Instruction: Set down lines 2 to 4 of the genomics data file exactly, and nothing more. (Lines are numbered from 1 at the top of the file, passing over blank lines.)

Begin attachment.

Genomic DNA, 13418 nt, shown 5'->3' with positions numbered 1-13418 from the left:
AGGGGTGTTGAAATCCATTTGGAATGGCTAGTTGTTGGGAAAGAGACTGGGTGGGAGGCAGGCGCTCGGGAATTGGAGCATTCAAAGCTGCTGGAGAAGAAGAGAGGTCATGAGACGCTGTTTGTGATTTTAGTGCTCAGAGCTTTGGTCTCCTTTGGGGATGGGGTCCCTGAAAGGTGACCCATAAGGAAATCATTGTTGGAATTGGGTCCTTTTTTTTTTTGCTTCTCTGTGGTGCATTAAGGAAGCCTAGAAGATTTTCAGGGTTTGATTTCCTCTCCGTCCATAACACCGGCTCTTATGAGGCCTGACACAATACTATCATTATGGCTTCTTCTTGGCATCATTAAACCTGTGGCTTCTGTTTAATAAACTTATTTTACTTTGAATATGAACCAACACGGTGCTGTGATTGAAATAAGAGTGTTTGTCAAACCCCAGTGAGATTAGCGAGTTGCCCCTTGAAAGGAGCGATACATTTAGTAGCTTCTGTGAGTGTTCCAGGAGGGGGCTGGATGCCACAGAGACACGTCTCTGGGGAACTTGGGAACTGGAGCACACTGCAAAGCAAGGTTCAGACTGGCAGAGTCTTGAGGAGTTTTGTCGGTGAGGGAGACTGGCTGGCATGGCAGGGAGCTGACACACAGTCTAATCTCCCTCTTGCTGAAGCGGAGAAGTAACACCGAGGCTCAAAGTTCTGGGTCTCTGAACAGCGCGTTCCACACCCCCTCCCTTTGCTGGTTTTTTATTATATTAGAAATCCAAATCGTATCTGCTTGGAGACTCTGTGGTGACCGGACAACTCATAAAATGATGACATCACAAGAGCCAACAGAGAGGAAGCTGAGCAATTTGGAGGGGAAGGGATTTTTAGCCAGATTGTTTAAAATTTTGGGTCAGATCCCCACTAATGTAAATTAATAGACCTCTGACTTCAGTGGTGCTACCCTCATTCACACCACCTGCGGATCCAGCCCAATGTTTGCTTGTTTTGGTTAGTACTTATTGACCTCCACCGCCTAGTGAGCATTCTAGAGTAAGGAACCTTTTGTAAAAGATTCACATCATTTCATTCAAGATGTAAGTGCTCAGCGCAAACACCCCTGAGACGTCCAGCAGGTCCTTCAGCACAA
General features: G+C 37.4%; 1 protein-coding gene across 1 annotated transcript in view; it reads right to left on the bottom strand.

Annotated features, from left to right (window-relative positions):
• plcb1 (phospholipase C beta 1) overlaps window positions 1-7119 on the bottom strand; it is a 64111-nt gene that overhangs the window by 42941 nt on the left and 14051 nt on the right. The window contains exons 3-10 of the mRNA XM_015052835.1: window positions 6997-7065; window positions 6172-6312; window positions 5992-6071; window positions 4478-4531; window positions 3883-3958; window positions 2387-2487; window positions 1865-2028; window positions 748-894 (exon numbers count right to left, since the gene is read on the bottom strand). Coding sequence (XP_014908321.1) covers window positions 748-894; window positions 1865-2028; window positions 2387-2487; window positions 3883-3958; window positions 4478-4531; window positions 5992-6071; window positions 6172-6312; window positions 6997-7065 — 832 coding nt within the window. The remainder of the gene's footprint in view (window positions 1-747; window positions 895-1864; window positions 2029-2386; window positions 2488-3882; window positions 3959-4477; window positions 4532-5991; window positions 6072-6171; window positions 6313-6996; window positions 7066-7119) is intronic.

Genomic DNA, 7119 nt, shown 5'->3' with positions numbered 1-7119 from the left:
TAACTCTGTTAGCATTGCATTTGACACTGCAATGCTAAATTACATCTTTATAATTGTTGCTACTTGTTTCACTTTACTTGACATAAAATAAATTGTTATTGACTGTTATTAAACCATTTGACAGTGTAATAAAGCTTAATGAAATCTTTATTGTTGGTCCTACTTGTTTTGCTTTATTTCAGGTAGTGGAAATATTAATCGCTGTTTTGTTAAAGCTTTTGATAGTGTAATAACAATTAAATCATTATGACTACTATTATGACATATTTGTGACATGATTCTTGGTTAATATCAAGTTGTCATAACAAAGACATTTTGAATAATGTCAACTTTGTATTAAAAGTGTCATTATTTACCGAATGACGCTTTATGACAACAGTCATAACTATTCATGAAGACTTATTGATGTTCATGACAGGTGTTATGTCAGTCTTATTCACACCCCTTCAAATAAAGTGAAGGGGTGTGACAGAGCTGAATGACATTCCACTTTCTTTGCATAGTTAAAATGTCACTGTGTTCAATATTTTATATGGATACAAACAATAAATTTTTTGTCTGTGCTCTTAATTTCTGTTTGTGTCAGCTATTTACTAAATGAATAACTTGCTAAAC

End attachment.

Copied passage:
AGGGGTGTTGAAATCCATTTGGAATGGCTAGTTGTTGGGAAAGAGACTGGGTGGGAGGCAGGCGCTCGGGAATTGGAGCATTCAAAGCTGCTGGAGAAGAAGAGAGGTCATGAGACGCTGTTTGTGATTTTAGTGCTCAGAGCTTTGGTCTCCTTTGGGGATGGGGTCCCTGAAAGGTGACCCATAAGGAAATCATTGTTGGAATTGGGTCCTTTTTTTTTTTGCTTCTCTGTGGTGCATTAAGGAAGCCTAGAAGATTTTCAGGGTTTGATTTCCTCTCCGTCCATAACACCGGCTCTTATGAGGCCTGACACAATACTATCATTATGGCTTCTTCTTGGCATCATTAAACCTGTGGCTTCTGTTTAATAAACTTATTTTACTTTGAATATGAACCAACACGGTGCTGTGATTGAAATAAGAGTGTTTGTCAAACCCCAGTGAGATTAGCGAGTTGCCCCTTGAAAGGAGCGATACATTTAGTAGCTTCTGTGAGTGTTCCAGGAGGGGGCTGGATGCCACAGAGACACGTCTCTGGGGAACTTGGGAACTGGAGCACACTGCAAAGCAAGGTTCAGACTGGCAGAGTCTTGAGGAGTTTTGTCGGTGAGGGAGACTGGCTGGCATGGCAGGGAGCTGACACACAGTCTAATCTCCCTCTTGCTGAAGCGGAGAAGTAACACCGAGGCTCAAAGTTCTGGGTCTCTGAACAGCGCGTTCCACACCCCCTCCCTTTGCTGGTTTTTTATTATATTAGAAATCCAAATCGTATCTGCTTGGAGACTCTGTGGTGACCGGACAACTCATAAAATGATGACATCACAAGAGCCAACAGAGAGGAAGCTGAGCAATTTGGAGGGGAAGGGATTTTTAGCCAGATTGTTTAAAATTTTGGGTCAGATCCCCACTAATGTAAATTAATAGACCTCTGACTTCAGTGGTGCTACCCTCATTCACACCACCTGCGGATCCAGCCCAATGTTTGCTTGTTTTGGTTAGTACTTATTGACCTCCACCGCCTAGTGAGCATTCTAGAGTAAGGAACCTTTTGTAAAAGATTCACATCATTTCATTCAAGATGTAAGTGCTCAGCGCAAACACCCCTGAGACGTCCAGCAGGTCCTTCAGCACAA
General features: G+C 37.4%; 1 protein-coding gene across 1 annotated transcript in view; it reads right to left on the bottom strand.

Annotated features, from left to right (window-relative positions):